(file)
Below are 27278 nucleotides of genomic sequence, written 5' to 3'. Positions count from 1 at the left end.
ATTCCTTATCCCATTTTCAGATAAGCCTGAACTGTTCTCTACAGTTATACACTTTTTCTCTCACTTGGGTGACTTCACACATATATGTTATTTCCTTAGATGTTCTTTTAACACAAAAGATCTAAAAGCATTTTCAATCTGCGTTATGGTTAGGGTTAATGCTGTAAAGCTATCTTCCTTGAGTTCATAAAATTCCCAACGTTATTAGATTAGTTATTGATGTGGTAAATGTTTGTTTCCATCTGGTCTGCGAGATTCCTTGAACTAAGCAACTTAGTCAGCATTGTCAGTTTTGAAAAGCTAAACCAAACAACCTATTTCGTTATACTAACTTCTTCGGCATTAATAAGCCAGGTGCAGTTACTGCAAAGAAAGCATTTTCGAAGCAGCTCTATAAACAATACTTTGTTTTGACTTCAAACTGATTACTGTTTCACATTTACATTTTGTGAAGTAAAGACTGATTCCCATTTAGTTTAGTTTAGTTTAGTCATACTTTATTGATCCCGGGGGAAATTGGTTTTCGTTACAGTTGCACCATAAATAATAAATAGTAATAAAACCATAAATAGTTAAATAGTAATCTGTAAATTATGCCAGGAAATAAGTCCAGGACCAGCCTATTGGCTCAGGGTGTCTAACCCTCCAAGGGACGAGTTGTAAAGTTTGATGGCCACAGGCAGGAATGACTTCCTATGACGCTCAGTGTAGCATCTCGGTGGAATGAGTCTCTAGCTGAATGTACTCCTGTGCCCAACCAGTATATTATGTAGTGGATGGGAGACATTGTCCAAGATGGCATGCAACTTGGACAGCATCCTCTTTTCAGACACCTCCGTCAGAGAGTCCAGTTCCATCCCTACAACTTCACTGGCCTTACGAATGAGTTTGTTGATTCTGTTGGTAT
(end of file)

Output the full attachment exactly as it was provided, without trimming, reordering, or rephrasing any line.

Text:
Below are 27278 nucleotides of genomic sequence, written 5' to 3'. Positions count from 1 at the left end.
ATTCCTTATCCCATTTTCAGATAAGCCTGAACTGTTCTCTACAGTTATACACTTTTTCTCTCACTTGGGTGACTTCACACATATATGTTATTTCCTTAGATGTTCTTTTAACACAAAAGATCTAAAAGCATTTTCAATCTGCGTTATGGTTAGGGTTAATGCTGTAAAGCTATCTTCCTTGAGTTCATAAAATTCCCAACGTTATTAGATTAGTTATTGATGTGGTAAATGTTTGTTTCCATCTGGTCTGCGAGATTCCTTGAACTAAGCAACTTAGTCAGCATTGTCAGTTTTGAAAAGCTAAACCAAACAACCTATTTCGTTATACTAACTTCTTCGGCATTAATAAGCCAGGTGCAGTTACTGCAAAGAAAGCATTTTCGAAGCAGCTCTATAAACAATACTTTGTTTTGACTTCAAACTGATTACTGTTTCACATTTACATTTTGTGAAGTAAAGACTGATTCCCATTTAGTTTAGTTTAGTTTAGTCATACTTTATTGATCCCGGGGGAAATTGGTTTTCGTTACAGTTGCACCATAAATAATAAATAGTAATAAAACCATAAATAGTTAAATAGTAATCTGTAAATTATGCCAGGAAATAAGTCCAGGACCAGCCTATTGGCTCAGGGTGTCTAACCCTCCAAGGGACGAGTTGTAAAGTTTGATGGCCACAGGCAGGAATGACTTCCTATGACGCTCAGTGTAGCATCTCGGTGGAATGAGTCTCTAGCTGAATGTACTCCTGTGCCCAACCAGTATATTATGTAGTGGATGGGAGACATTGTCCAAGATGGCATGCAACTTGGACAGCATCCTCTTTTCAGACACCTCCGTCAGAGAGTCCAGTTCCATCCCTACAACTTCACTGGCCTTACGAATGAGTTTGTTGATTCTGTTGGTAT